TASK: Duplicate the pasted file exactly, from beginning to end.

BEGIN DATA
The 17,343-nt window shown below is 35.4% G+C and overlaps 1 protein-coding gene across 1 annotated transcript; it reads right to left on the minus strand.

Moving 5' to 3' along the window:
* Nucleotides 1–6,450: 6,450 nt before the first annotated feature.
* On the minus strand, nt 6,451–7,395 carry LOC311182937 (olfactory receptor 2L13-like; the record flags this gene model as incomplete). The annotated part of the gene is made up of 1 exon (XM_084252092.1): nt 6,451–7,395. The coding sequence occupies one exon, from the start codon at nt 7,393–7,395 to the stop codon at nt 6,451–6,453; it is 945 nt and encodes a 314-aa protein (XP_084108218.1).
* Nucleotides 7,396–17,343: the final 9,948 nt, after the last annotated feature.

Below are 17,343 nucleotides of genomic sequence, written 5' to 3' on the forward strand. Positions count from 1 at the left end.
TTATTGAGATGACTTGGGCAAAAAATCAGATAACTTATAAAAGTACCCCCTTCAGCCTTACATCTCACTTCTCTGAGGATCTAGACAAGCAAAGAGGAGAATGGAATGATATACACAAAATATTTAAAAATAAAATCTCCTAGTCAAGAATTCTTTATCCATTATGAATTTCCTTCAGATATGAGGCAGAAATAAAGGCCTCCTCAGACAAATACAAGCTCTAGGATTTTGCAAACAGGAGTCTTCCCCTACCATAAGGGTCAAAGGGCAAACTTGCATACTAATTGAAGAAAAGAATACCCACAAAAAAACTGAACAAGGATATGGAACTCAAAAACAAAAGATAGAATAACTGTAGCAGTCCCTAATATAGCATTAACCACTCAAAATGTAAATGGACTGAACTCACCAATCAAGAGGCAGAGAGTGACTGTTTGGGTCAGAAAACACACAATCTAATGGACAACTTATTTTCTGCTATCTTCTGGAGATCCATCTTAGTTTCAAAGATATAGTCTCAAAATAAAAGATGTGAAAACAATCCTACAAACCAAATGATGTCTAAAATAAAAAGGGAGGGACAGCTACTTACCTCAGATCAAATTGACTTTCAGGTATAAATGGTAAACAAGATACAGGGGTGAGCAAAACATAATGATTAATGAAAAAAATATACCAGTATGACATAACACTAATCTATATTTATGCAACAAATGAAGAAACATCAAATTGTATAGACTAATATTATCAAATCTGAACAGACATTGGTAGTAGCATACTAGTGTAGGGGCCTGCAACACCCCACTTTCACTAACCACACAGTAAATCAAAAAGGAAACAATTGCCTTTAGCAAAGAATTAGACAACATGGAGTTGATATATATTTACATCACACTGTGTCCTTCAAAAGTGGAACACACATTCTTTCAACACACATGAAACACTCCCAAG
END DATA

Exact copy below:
The 17,343-nt window shown below is 35.4% G+C and overlaps 1 protein-coding gene across 1 annotated transcript; it reads right to left on the minus strand.

Moving 5' to 3' along the window:
* Nucleotides 1–6,450: 6,450 nt before the first annotated feature.
* On the minus strand, nt 6,451–7,395 carry LOC311182937 (olfactory receptor 2L13-like; the record flags this gene model as incomplete). The annotated part of the gene is made up of 1 exon (XM_084252092.1): nt 6,451–7,395. The coding sequence occupies one exon, from the start codon at nt 7,393–7,395 to the stop codon at nt 6,451–6,453; it is 945 nt and encodes a 314-aa protein (XP_084108218.1).
* Nucleotides 7,396–17,343: the final 9,948 nt, after the last annotated feature.

Below are 17,343 nucleotides of genomic sequence, written 5' to 3' on the forward strand. Positions count from 1 at the left end.
TTATTGAGATGACTTGGGCAAAAAATCAGATAACTTATAAAAGTACCCCCTTCAGCCTTACATCTCACTTCTCTGAGGATCTAGACAAGCAAAGAGGAGAATGGAATGATATACACAAAATATTTAAAAATAAAATCTCCTAGTCAAGAATTCTTTATCCATTATGAATTTCCTTCAGATATGAGGCAGAAATAAAGGCCTCCTCAGACAAATACAAGCTCTAGGATTTTGCAAACAGGAGTCTTCCCCTACCATAAGGGTCAAAGGGCAAACTTGCATACTAATTGAAGAAAAGAATACCCACAAAAAAACTGAACAAGGATATGGAACTCAAAAACAAAAGATAGAATAACTGTAGCAGTCCCTAATATAGCATTAACCACTCAAAATGTAAATGGACTGAACTCACCAATCAAGAGGCAGAGAGTGACTGTTTGGGTCAGAAAACACACAATCTAATGGACAACTTATTTTCTGCTATCTTCTGGAGATCCATCTTAGTTTCAAAGATATAGTCTCAAAATAAAAGATGTGAAAACAATCCTACAAACCAAATGATGTCTAAAATAAAAAGGGAGGGACAGCTACTTACCTCAGATCAAATTGACTTTCAGGTATAAATGGTAAACAAGATACAGGGGTGAGCAAAACATAATGATTAATGAAAAAAATATACCAGTATGACATAACACTAATCTATATTTATGCAACAAATGAAGAAACATCAAATTGTATAGACTAATATTATCAAATCTGAACAGACATTGGTAGTAGCATACTAGTGTAGGGGCCTGCAACACCCCACTTTCACTAACCACACAGTAAATCAAAAAGGAAACAATTGCCTTTAGCAAAGAATTAGACAACATGGAGTTGATATATATTTACATCACACTGTGTCCTTCAAAAGTGGAACACACATTCTTTCAACACACATGAAACACTCCCAAG